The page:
Online technology that can read a website to its visitors has been installed at ami.ca, the website of the Accessible Media specialty service.
The specialty service provider has also launched a first of its kind descriptive video program guide.
AMI operates an audio and TV service in addition to its website; the not-for-profit multimedia organization serves Canadians who require online reading support; the audience includes people with vision loss, people with dyslexia and other perception difficulties, as well as people learning English or French as a second language.
The new Described Video (DV) Guide provides a list of described television programming across Canada.
It was developed in conjunction with the Canadian Radio-Television and Telecommunications Commission (CRTC’s) Described Video Working Group and the Canadian Association of Broadcasters (CAB), and designed to build awareness of described video programming and enable blind or low vision customers to plan their television viewing.
The DV Guide was built and is maintained on a daily basis by AMI. Five days of TV listings are provided at all times and may be sorted by time, network or show. Step-by-step instructions and several accessibility options are available.
The text-to-speech audio software, called BrowseAloud, features a selection of high-quality, natural-sounding voices in both official languages.
BrowseAloud is a division under the registered organization name, Texthelp Systems Ltd. Its headquarters are based in Northern Ireland. The company purchases the voices from external organizations that specialise in the design of synthesized voices.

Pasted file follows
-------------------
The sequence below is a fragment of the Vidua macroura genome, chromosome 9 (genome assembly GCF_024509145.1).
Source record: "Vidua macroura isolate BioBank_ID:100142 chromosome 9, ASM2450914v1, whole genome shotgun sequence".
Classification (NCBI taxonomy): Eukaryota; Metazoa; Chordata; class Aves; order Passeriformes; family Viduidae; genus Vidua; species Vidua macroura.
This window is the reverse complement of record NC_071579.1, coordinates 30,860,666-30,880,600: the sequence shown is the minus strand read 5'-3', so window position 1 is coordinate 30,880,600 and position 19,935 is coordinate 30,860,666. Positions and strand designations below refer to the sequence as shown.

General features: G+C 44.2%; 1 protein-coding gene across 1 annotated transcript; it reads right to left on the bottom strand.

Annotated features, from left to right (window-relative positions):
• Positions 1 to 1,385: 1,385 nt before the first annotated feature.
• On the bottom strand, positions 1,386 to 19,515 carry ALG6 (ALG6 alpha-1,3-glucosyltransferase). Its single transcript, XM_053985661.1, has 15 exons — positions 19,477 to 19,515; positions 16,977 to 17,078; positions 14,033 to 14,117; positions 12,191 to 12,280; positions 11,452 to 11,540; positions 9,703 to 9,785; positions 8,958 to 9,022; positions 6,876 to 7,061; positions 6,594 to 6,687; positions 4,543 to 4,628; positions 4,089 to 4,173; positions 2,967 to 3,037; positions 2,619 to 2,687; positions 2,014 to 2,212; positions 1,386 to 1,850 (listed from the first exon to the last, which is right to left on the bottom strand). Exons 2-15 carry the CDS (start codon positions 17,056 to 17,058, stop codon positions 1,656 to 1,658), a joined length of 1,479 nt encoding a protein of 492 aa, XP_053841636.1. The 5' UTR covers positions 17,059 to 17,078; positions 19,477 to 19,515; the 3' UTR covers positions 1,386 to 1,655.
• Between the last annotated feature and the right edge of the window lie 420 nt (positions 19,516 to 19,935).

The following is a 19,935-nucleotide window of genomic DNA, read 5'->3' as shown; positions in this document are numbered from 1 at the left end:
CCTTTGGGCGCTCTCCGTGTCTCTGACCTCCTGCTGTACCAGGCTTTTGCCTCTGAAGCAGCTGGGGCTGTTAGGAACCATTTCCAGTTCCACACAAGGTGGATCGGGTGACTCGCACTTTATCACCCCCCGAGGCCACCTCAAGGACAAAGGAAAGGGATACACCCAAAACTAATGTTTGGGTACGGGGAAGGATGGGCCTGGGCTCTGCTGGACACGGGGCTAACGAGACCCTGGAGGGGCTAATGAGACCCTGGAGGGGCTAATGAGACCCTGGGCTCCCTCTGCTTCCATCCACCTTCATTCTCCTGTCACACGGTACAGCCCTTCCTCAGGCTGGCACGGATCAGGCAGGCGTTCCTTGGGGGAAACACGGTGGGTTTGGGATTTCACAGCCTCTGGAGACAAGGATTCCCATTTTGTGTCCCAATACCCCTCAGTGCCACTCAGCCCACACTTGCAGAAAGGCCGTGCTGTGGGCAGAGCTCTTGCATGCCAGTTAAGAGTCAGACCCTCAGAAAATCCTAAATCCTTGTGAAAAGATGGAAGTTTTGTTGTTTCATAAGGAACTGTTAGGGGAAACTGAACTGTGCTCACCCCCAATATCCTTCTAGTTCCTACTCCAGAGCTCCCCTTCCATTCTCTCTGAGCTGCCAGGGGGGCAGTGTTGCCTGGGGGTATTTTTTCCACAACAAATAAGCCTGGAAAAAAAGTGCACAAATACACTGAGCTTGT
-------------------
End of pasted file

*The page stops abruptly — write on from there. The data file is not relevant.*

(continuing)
For the Canadian market, it has also provided streaming voices on sites such as the Standards Council Canada, Township of Woolwich, and Learning Disabilities Association Ontario, among others.
"AMI's mission is to make all media accessible to all Canadians and it is a significant advance for our organization that our website, which already offers a variety of leading-edge accessibility features, now makes it easier for our online visitors who rely on text-to-speech software to navigate their way around a website to discover all the terrific things we offer, including our new Described Video TV Guide," explained Robert Pearson, AMI's Director of Accessible Digital Media.
The audio program can read text from websites, intranets, extranets, html pages, accessible Flash, alt tags, and more. It also reads PDF and Word documents in their original format.
Visual tools let users highlight each word as it is spoken to show place on the page, and to mask other information on the screen to help increase focus on a particular area.
Magnification, translation and definition look-up are also supported.
For more Mediacaster Magazine coverage related to this topic, please see:
Safety Website 'Talks' to Visitors to Boost Accessibility
Live Described Simulcast for Hockey Day in Canada from CBC, AMI-tv
Advances in Media Accessibility Announced at AMI